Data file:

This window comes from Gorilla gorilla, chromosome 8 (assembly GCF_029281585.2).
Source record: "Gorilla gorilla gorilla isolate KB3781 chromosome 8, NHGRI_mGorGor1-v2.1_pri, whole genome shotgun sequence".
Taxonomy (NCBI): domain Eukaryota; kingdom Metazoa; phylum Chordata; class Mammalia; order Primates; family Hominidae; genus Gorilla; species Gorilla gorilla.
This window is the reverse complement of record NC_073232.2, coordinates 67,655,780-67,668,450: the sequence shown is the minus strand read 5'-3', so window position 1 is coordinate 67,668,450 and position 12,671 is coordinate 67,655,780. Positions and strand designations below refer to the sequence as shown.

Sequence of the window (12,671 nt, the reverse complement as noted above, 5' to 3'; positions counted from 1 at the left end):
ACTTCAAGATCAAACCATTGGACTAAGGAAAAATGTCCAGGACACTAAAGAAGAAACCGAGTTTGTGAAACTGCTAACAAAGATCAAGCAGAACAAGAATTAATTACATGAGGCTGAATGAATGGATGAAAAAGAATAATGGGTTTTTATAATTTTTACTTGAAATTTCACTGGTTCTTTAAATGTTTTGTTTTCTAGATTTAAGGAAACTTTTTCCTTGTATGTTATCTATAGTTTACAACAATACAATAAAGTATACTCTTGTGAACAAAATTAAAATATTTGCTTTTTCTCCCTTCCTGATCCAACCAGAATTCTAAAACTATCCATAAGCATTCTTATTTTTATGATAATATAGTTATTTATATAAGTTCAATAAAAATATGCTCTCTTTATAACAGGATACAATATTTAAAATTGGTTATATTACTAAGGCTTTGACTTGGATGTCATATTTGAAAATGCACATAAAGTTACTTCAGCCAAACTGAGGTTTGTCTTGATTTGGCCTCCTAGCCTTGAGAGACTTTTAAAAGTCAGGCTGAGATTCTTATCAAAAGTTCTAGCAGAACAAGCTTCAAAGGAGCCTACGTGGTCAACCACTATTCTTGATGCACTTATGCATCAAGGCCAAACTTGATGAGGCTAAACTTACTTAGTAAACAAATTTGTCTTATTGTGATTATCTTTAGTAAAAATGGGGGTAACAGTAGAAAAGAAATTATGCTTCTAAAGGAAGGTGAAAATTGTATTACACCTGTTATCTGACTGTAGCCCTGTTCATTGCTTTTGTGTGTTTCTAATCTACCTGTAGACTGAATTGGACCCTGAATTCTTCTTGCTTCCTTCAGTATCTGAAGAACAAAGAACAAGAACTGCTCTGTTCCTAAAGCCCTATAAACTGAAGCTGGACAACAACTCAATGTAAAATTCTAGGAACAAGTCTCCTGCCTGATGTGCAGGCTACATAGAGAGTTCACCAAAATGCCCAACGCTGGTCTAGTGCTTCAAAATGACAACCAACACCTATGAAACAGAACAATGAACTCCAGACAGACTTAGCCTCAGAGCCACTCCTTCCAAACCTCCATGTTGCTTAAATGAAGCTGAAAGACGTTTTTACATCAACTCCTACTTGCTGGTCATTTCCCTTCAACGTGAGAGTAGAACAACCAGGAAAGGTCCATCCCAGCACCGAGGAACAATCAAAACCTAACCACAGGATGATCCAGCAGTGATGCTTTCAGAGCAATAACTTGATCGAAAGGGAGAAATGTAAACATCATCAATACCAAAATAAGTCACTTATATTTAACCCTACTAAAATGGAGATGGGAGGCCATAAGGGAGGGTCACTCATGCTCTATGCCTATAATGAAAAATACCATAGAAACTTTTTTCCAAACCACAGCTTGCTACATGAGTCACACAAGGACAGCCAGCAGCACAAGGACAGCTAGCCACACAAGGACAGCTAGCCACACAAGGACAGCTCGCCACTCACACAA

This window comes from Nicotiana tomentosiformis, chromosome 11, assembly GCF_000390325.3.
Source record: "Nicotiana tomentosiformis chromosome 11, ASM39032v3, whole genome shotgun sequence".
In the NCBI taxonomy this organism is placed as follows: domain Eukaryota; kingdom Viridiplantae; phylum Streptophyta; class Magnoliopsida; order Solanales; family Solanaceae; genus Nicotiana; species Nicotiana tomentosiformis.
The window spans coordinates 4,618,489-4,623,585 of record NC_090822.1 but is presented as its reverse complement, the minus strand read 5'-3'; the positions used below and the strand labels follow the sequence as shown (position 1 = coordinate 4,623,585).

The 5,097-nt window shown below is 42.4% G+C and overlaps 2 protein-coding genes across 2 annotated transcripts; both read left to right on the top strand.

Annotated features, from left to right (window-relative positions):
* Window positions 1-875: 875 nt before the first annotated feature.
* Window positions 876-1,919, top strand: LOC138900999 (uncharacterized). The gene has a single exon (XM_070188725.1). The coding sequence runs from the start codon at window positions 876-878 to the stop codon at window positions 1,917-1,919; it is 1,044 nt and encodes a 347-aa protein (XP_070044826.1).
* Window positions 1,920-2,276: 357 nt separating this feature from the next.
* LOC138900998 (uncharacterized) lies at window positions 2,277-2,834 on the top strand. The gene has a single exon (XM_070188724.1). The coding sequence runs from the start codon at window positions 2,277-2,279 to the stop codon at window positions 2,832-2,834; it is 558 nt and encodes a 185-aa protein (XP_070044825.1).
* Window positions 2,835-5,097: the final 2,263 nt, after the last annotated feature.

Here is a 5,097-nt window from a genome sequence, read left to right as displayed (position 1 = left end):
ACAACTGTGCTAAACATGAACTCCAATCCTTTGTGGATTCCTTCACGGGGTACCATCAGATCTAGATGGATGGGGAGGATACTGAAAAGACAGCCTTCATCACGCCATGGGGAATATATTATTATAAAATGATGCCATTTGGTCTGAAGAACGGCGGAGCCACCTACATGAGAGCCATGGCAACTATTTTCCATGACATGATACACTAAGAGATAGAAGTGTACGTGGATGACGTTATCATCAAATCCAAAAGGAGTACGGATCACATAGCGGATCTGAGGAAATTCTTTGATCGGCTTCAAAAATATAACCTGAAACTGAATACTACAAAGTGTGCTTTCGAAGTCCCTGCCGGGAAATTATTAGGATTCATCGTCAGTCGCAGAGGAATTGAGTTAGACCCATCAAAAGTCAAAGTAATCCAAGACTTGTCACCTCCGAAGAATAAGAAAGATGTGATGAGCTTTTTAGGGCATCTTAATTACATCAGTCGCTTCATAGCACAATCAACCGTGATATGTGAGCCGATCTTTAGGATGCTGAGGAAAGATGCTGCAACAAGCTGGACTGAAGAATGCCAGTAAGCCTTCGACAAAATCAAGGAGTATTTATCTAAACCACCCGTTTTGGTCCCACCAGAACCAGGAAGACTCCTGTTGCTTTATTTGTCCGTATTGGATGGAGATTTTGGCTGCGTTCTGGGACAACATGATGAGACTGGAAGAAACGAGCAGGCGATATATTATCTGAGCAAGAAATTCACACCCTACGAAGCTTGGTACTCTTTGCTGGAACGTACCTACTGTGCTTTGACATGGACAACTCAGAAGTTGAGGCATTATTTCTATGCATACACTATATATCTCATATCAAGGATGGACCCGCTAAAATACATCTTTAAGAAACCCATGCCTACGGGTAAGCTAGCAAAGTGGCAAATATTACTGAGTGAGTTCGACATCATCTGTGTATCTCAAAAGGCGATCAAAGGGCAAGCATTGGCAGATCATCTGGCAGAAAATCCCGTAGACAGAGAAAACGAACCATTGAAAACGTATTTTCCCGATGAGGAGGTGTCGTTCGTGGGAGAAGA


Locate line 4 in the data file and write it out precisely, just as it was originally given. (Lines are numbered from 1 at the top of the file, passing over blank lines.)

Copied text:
This window is the reverse complement of record NC_073232.2, coordinates 67,655,780-67,668,450: the sequence shown is the minus strand read 5'-3', so window position 1 is coordinate 67,668,450 and position 12,671 is coordinate 67,655,780. Positions and strand designations below refer to the sequence as shown.